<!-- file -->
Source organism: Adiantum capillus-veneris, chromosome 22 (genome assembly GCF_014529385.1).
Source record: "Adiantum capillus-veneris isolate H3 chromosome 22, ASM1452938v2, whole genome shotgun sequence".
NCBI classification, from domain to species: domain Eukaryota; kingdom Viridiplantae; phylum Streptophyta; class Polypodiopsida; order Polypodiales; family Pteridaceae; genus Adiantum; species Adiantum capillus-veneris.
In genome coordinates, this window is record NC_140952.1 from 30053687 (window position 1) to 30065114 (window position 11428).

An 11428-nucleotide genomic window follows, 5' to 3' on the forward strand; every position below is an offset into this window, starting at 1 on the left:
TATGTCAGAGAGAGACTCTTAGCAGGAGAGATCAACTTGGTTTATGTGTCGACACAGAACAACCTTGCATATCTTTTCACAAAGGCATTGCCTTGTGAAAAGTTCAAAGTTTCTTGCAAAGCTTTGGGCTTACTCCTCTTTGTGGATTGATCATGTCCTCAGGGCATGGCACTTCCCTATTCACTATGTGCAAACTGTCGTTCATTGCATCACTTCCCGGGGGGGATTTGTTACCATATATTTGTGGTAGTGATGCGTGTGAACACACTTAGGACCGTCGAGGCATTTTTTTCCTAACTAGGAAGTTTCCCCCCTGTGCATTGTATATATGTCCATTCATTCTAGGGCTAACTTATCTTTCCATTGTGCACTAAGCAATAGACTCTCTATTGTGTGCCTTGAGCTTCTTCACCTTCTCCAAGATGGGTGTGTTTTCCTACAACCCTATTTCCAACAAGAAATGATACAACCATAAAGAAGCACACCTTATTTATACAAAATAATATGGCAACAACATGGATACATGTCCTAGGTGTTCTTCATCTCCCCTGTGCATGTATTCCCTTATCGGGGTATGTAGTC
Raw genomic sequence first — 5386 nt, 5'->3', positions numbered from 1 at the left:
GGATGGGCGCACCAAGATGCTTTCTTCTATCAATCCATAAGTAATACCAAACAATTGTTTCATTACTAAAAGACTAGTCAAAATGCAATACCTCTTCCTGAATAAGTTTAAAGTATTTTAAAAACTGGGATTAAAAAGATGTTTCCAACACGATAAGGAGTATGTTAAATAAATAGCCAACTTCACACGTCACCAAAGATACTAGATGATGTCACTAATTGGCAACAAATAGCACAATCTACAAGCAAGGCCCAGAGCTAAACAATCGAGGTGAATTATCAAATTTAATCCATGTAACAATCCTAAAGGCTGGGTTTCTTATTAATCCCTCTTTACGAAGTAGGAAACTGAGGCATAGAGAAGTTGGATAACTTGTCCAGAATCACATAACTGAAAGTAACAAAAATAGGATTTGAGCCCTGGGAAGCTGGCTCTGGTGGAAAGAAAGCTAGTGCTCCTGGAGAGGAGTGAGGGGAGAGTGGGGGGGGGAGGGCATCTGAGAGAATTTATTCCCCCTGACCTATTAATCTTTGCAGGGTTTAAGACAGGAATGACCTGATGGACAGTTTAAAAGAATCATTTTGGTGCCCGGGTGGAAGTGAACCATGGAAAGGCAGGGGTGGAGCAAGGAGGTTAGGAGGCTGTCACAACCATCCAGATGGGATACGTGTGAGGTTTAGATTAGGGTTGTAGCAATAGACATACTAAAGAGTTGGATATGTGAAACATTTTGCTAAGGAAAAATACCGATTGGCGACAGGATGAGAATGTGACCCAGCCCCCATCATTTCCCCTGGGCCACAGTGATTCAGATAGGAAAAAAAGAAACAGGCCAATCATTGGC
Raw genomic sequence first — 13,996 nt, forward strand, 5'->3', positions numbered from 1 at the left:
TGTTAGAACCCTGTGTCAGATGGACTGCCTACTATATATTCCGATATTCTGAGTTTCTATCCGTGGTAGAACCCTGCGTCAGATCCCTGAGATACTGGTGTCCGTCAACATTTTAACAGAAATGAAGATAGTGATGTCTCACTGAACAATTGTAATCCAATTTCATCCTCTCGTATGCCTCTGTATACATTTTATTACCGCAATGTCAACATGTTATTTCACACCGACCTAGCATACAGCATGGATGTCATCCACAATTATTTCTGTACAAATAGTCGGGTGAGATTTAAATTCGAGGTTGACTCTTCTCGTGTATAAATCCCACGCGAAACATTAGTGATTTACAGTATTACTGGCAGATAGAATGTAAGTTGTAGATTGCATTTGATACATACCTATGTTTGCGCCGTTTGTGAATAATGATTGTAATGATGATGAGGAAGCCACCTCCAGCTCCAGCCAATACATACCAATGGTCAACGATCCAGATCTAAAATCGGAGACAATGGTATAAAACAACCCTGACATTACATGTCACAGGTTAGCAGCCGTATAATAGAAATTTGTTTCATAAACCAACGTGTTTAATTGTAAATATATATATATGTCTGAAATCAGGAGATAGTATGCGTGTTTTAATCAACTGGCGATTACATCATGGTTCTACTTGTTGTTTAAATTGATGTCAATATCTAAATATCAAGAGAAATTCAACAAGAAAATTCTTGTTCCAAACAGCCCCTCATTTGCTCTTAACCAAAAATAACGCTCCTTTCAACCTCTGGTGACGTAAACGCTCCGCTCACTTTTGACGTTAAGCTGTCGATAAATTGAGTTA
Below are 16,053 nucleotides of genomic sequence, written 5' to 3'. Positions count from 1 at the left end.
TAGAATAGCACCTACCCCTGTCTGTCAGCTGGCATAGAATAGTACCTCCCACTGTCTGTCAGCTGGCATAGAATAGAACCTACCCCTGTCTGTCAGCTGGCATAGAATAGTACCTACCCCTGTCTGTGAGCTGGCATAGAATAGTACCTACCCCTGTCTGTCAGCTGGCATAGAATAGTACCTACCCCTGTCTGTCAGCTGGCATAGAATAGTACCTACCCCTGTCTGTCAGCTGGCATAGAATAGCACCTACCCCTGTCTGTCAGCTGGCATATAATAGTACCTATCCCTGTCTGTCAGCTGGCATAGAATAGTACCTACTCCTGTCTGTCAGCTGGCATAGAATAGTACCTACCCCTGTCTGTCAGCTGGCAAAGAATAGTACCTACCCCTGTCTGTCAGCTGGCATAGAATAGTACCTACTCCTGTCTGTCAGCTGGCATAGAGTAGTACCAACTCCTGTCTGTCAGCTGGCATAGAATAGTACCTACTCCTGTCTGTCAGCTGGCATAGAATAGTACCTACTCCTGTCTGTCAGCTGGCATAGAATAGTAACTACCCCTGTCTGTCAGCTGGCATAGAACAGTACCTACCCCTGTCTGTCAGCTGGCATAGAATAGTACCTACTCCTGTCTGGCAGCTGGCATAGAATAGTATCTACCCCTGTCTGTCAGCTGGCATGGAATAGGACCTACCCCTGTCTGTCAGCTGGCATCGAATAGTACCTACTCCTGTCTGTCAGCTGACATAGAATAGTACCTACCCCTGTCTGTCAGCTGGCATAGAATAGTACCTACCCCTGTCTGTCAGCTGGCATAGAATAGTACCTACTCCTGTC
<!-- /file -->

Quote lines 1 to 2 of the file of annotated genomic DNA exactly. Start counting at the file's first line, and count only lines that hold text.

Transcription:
Source organism: Adiantum capillus-veneris, chromosome 22 (genome assembly GCF_014529385.1).
Source record: "Adiantum capillus-veneris isolate H3 chromosome 22, ASM1452938v2, whole genome shotgun sequence".